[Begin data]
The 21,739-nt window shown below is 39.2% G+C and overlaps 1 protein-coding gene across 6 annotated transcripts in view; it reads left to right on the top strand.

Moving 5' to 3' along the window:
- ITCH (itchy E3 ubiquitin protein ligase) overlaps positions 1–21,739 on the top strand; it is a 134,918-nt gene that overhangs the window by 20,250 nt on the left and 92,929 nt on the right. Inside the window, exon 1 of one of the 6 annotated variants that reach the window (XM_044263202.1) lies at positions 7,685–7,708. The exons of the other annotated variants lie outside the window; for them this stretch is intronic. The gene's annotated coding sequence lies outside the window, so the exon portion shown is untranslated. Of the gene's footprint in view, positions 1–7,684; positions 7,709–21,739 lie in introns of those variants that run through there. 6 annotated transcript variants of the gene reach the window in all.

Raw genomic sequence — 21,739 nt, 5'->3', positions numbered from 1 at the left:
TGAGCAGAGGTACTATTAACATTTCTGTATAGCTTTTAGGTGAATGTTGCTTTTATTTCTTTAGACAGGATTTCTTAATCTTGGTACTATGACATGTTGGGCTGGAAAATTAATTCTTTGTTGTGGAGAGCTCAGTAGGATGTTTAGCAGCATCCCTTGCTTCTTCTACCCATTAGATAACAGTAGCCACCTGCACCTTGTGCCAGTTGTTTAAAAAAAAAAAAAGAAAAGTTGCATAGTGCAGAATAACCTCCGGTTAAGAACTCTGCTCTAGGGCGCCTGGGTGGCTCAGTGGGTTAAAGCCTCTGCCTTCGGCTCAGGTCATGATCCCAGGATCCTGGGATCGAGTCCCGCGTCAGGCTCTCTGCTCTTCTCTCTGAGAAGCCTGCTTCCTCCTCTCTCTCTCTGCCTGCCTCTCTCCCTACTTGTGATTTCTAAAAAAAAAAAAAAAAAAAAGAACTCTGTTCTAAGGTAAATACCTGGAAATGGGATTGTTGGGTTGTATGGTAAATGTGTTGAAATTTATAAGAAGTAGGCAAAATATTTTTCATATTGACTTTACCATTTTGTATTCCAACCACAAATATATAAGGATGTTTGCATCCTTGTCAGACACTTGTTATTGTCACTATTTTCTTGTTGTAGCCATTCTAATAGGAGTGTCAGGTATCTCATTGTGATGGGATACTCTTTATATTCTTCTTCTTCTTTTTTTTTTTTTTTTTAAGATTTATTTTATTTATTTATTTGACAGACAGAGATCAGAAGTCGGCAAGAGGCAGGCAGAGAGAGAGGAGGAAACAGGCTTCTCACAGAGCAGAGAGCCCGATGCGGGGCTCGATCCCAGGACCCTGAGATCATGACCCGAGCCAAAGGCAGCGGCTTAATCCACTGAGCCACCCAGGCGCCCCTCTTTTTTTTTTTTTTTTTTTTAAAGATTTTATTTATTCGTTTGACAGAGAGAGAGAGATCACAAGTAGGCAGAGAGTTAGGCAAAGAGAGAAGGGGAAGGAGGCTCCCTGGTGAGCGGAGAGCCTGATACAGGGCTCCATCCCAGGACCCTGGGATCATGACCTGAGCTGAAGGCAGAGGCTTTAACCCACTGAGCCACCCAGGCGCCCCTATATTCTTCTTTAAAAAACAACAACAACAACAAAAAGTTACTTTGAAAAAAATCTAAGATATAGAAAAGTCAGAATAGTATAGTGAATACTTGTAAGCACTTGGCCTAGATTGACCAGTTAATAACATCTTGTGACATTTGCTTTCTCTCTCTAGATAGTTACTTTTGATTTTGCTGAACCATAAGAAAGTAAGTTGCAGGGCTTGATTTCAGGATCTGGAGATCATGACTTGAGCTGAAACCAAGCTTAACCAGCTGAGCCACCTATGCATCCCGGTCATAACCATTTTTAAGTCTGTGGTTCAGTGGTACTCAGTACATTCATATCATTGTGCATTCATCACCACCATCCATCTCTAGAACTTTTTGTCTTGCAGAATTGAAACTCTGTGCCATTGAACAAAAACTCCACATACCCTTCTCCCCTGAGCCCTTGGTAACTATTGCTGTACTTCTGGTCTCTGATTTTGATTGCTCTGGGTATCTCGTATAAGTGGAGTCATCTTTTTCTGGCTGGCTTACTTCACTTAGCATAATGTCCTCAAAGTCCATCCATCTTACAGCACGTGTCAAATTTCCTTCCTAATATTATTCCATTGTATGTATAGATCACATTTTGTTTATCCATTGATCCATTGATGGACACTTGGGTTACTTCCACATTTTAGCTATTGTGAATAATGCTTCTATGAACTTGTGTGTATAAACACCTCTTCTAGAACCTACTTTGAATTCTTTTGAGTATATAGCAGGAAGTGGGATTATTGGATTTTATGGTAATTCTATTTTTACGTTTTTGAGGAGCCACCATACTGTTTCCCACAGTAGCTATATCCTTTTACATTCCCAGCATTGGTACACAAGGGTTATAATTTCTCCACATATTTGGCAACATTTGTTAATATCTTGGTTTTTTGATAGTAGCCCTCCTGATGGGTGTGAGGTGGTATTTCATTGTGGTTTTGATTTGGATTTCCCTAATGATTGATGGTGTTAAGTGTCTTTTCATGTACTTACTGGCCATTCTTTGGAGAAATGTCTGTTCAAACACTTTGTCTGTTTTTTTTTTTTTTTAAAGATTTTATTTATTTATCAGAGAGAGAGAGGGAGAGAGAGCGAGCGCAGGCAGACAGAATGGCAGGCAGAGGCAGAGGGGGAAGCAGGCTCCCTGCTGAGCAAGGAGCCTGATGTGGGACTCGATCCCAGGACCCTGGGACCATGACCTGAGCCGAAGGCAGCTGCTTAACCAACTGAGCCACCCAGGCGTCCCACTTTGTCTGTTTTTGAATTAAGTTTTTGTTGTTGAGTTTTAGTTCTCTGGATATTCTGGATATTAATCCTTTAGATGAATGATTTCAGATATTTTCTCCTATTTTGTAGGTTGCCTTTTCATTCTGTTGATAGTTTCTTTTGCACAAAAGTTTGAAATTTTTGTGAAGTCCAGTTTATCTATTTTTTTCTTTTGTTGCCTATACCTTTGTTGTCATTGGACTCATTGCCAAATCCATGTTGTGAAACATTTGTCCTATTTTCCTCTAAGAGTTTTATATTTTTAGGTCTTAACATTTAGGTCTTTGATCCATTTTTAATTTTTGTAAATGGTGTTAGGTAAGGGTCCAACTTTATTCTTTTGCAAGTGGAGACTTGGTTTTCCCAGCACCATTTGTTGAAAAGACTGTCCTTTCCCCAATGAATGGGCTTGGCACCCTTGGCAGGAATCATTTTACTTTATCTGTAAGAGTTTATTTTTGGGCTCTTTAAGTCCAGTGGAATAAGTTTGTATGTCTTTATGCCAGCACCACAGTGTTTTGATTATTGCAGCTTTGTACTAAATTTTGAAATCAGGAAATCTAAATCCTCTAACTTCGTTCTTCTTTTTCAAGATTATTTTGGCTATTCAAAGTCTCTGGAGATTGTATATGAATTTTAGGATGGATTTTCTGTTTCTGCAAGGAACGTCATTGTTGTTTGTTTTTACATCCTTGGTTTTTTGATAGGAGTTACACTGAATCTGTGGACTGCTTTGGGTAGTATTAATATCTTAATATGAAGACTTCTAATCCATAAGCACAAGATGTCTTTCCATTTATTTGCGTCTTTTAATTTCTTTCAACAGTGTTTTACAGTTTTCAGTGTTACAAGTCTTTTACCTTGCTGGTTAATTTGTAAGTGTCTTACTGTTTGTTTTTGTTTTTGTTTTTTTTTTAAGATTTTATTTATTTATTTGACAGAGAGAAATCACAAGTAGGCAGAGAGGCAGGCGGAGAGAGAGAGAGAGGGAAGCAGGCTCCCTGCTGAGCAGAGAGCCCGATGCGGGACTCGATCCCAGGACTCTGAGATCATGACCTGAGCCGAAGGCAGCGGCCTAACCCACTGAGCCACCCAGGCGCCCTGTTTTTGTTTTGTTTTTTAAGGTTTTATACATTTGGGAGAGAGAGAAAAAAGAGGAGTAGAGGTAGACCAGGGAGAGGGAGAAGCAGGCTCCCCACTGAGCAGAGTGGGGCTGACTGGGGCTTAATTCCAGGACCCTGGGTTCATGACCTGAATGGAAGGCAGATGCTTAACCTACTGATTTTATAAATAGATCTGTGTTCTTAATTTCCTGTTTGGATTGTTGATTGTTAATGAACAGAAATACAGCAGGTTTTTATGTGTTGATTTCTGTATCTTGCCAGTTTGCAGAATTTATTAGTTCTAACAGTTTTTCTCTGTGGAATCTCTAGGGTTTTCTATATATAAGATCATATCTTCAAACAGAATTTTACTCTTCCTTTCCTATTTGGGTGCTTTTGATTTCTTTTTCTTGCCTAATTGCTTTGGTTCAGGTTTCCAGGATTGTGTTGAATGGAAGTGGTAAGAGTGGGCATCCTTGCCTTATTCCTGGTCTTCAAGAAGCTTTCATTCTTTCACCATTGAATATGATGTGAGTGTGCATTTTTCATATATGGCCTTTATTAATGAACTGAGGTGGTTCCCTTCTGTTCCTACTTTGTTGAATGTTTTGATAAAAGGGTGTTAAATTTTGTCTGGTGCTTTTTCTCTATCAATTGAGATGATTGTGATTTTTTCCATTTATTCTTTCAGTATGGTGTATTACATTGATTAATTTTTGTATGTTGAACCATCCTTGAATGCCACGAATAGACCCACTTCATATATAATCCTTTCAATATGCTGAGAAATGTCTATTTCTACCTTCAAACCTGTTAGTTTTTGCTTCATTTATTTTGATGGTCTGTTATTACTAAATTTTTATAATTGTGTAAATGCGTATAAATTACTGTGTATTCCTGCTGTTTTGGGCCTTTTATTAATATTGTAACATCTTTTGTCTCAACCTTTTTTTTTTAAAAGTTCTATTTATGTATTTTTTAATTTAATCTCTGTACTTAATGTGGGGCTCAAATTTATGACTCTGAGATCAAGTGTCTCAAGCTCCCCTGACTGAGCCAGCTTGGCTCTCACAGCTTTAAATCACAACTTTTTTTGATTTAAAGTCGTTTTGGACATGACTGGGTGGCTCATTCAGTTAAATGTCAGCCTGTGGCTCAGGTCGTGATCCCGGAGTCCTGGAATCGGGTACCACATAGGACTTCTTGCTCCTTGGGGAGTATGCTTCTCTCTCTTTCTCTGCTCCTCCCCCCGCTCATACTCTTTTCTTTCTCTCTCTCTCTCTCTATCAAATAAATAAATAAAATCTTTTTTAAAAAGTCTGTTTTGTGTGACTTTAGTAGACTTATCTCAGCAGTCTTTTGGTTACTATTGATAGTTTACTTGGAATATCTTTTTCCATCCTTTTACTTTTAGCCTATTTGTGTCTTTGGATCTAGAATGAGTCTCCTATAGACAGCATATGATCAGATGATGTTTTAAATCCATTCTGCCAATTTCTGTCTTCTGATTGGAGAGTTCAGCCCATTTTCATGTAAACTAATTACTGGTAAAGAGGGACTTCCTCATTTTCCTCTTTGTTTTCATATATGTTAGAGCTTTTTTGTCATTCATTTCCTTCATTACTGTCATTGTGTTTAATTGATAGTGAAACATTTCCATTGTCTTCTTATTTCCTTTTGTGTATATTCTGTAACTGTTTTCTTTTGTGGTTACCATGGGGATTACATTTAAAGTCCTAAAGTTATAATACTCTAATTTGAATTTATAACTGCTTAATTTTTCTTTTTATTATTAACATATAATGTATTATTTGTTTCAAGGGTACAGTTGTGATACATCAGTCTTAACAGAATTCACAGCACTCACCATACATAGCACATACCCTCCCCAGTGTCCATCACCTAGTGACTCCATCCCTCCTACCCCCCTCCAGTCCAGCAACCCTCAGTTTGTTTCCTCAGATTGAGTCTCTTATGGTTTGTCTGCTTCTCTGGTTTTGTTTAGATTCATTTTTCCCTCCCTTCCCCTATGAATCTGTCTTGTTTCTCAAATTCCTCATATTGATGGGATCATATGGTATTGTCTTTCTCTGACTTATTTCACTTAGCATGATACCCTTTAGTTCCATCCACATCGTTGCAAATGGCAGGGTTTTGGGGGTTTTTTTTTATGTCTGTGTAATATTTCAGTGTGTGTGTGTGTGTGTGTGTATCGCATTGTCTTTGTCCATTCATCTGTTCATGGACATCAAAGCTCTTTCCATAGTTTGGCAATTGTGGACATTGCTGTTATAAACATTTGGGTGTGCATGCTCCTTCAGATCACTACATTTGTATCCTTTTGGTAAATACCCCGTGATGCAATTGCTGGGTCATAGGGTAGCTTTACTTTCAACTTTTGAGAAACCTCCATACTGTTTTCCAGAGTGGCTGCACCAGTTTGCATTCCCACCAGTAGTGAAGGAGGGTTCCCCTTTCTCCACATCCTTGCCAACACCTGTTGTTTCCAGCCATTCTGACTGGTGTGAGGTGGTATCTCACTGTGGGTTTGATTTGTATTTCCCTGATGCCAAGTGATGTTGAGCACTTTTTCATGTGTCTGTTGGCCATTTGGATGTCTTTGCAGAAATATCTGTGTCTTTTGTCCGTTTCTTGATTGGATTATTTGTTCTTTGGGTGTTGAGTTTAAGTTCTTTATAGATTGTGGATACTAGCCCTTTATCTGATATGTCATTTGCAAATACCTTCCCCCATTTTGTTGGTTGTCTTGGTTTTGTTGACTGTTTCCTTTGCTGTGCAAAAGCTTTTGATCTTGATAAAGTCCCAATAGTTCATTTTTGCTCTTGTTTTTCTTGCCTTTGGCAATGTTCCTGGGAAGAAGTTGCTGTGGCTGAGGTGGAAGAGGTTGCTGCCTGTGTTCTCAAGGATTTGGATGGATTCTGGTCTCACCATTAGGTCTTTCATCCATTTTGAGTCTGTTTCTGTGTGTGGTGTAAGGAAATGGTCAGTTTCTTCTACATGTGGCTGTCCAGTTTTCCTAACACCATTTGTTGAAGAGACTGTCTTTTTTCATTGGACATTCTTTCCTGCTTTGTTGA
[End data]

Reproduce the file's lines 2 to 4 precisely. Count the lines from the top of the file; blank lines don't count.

Moving 5' to 3' along the window:
- ITCH (itchy E3 ubiquitin protein ligase) overlaps positions 1–21,739 on the top strand; it is a 134,918-nt gene that overhangs the window by 20,250 nt on the left and 92,929 nt on the right. Inside the window, exon 1 of one of the 6 annotated variants that reach the window (XM_044263202.1) lies at positions 7,685–7,708. The exons of the other annotated variants lie outside the window; for them this stretch is intronic. The gene's annotated coding sequence lies outside the window, so the exon portion shown is untranslated. Of the gene's footprint in view, positions 1–7,684; positions 7,709–21,739 lie in introns of those variants that run through there. 6 annotated transcript variants of the gene reach the window in all.

Raw genomic sequence — 21,739 nt, 5'->3', positions numbered from 1 at the left: